The 2011 Great East Japan Earthquake resulted in a massive tsunami that not only devoured buildings, swept away homes and took the lives of ordinary people, but also had an impact on the country’s economy. Scientists have predicted that a megaquake more destructive than the Great East Japan Earthquake is likely to occur along the Nankai Trough within the next three decades. The question is, just how much damage will the Nankai earthquake cause if it ever breaks out?
Using the K Computer and supply chain data obtained from over one million Japanese companies, Waseda Professor Yasuyuki Todo and University of Hyogo’s Professor Hiroyasu Inoue conducted stimulation analyses to examine the economic impacts of the Nankai earthquake if it hits Japan. Based on the results of the analysis, it is predicted that the megaquake will cause an 11.1% dip in the country’s GDP (about 4.5 times of that of the Great East Japan Earthquake). Of this numerical figure, only 0.5% is attributed to direct effects caused by earthquakes and tsunami while the remaining 10.6% is due to disruption in supply chains.
The study was published in Nature Sustainability on August 12, 2019.
After the 2011 Great East Japan Earthquake broke out, companies and firms in affected areas ceased to function normally and production stopped in many factories. This has caused a ripple effect on those outside affected regions, disrupting their supply chains, as supplier companies in areas hit by earthquakes and tsunami were not able to deliver materials to them. To date, the economic impacts caused by disruption in supply chains have been examined through the lens of macroeconomics using the Input-Output Tables (IOTs), which describe the sale and purchase relationships between producers and consumers within an economy. However, it is by examining them from the microeconomics point of view, i.e. studying the behavior and decision making of businesses, can we attain an accurate estimate of the ripple effect.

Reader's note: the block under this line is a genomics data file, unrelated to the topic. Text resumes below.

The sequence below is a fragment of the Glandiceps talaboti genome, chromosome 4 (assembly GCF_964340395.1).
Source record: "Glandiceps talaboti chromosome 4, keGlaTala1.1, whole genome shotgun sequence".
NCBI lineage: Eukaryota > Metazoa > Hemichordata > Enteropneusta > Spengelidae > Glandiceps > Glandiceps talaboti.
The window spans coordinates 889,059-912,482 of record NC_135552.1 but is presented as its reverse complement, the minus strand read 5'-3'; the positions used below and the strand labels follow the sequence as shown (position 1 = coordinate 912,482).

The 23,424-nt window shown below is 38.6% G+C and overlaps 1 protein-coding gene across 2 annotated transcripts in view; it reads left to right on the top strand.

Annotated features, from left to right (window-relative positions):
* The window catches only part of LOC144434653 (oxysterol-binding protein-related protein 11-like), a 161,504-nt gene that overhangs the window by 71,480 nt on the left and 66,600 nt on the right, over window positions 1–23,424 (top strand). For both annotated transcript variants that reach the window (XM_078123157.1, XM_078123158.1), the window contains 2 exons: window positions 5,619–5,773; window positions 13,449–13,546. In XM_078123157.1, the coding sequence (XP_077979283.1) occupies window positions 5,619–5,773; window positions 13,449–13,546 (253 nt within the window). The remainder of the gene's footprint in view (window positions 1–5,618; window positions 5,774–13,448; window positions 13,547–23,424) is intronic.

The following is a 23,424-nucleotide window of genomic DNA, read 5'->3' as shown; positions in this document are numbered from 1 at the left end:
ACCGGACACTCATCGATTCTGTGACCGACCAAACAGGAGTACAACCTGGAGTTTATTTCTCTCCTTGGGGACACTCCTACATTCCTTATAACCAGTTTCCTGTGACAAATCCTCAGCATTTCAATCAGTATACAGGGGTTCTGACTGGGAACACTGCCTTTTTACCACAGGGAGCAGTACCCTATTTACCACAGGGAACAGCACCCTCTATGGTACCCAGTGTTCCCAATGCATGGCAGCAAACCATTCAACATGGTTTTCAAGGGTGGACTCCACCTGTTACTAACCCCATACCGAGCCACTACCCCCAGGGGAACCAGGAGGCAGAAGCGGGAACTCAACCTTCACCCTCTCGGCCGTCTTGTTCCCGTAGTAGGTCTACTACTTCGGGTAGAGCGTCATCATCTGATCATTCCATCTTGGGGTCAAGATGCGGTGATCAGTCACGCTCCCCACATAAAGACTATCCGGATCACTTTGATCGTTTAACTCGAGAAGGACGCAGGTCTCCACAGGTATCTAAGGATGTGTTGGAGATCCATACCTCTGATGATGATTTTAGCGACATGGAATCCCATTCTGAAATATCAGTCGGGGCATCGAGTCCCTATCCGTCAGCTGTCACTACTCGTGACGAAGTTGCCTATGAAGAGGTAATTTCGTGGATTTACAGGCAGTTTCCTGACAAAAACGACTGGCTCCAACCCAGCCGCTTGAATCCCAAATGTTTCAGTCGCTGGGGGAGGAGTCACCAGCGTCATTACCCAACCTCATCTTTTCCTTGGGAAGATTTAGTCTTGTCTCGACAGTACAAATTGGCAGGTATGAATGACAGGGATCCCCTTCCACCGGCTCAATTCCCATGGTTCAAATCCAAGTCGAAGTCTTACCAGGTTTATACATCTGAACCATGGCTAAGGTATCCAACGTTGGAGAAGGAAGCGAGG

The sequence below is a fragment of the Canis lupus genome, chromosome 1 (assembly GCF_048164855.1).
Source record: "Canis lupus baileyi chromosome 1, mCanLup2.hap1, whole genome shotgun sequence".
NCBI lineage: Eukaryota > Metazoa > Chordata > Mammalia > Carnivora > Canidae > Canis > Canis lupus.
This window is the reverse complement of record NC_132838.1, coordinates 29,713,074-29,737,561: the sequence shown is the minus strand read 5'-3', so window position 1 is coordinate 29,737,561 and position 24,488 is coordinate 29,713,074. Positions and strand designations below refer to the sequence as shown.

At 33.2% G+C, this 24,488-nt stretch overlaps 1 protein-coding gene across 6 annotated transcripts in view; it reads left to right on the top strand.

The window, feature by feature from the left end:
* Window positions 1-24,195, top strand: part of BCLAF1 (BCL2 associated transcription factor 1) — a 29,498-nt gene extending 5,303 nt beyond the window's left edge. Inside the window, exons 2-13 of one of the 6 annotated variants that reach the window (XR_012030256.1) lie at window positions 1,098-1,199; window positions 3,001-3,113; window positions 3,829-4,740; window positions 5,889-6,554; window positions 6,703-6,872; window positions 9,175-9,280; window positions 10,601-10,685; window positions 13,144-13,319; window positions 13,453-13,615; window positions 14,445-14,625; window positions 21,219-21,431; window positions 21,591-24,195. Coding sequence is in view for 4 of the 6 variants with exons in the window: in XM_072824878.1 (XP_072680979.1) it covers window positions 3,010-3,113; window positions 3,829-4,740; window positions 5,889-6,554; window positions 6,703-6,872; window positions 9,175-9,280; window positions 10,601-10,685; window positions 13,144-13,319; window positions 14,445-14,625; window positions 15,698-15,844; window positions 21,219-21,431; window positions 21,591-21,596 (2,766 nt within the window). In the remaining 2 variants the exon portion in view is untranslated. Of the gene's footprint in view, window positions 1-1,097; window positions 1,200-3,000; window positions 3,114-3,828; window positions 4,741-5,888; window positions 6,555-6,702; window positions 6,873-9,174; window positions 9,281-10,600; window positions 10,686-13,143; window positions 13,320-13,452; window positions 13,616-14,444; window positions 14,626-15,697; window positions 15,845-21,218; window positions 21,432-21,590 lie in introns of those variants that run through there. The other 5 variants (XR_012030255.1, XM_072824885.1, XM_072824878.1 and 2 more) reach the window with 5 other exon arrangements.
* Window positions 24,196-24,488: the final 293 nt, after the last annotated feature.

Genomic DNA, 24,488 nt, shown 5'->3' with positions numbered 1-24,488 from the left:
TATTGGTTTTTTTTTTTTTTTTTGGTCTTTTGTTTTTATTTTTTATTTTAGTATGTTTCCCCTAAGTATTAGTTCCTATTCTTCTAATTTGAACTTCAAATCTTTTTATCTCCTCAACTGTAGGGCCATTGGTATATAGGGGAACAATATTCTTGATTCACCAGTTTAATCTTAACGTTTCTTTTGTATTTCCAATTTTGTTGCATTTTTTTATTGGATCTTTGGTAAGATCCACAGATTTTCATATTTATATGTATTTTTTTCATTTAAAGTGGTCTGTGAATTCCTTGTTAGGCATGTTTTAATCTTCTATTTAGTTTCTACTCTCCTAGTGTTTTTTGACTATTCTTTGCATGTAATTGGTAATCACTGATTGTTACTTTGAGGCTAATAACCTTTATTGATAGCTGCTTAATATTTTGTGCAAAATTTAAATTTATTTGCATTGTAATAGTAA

Examining the economic damage through microeconomics is heavily inspired by network science. In the business world, there are firms which act as giant hubs that have complex supply chain networks with an extremely large number of firms. When a firm within this large number of firms reduced its production (e.g. due to natural disaster), it will not only have an impact on the giant hub but also other firms connected to the giant hub through the complex supply chain network. As such, in order to fully estimate the economic damage caused by the ripple effect of an event, there is a need to study the networks between firms and companies. Nevertheless, such analysis method has not been adopted till this date.
In order to estimate the size and persistence of the ripple effect of an event, Professor Todo and Inoue developed an agent-based model in which heterogeneous firms are connected through supply chains and applied it to the actual supplier-customer relations of about one million firms in Japan. They then used the 2011 Great East Japan Earthquake as the source of negative economic ripple effect to calibrate the model and examine how it propagates through supply chains. After which, they employed the model to predict the dynamic effect of the Nankai earthquake which is predicted to hit Japan in the near future. Finally, they experimented with different hypothetical networks to understand which network structures promote ripple effect of an event. The K computer is used to do the vast amount of calculations required by such analysis.
The effect on production of Japanese firms 20 days after the breakout of the Nankai earthquake is shown in figure 2. The red dots represent firms whose production will plummet below 40% of their production capacity before the earthquake, while the orange dots represent firms whose production will plunge into the 40 – 80% range (i.e. a 20 – 60% fall in production). The following video shows the daily change in production of firms predicted to take place after the Nankai earthquake occurs.
From the above video, it can be seen that the effect of the megaquake on production of firms will not only be restricted to affected areas but eventually propagate throughout Japan. After 40 days, the reduction in production will start to stabilize. Even so, by this point of time, most firms will only be producing less than half of their production capacity before the earthquake. This phenomenon is predicted to continue into the 100th day and will cause an overall 11.1% dip in the country’s GDP (4.5 times of that of the Great East Japan Earthquake). Of this 11.1% shrink, 0.5% will be due to direct effect caused by the earthquake and tsunami while the remaining 10.6% caused by disruption in supply chains (i.e. the ripple effects of the megaquake).
The reasons why economics effect caused by disruption in supply chains can be so huge and has a prolonged effect is attributed to (1) the existence of giant hubs in supply chain networks, (2) a looping effect caused by supplier companies purchasing final products and (3) substitution of components by supplier companies are not readily available.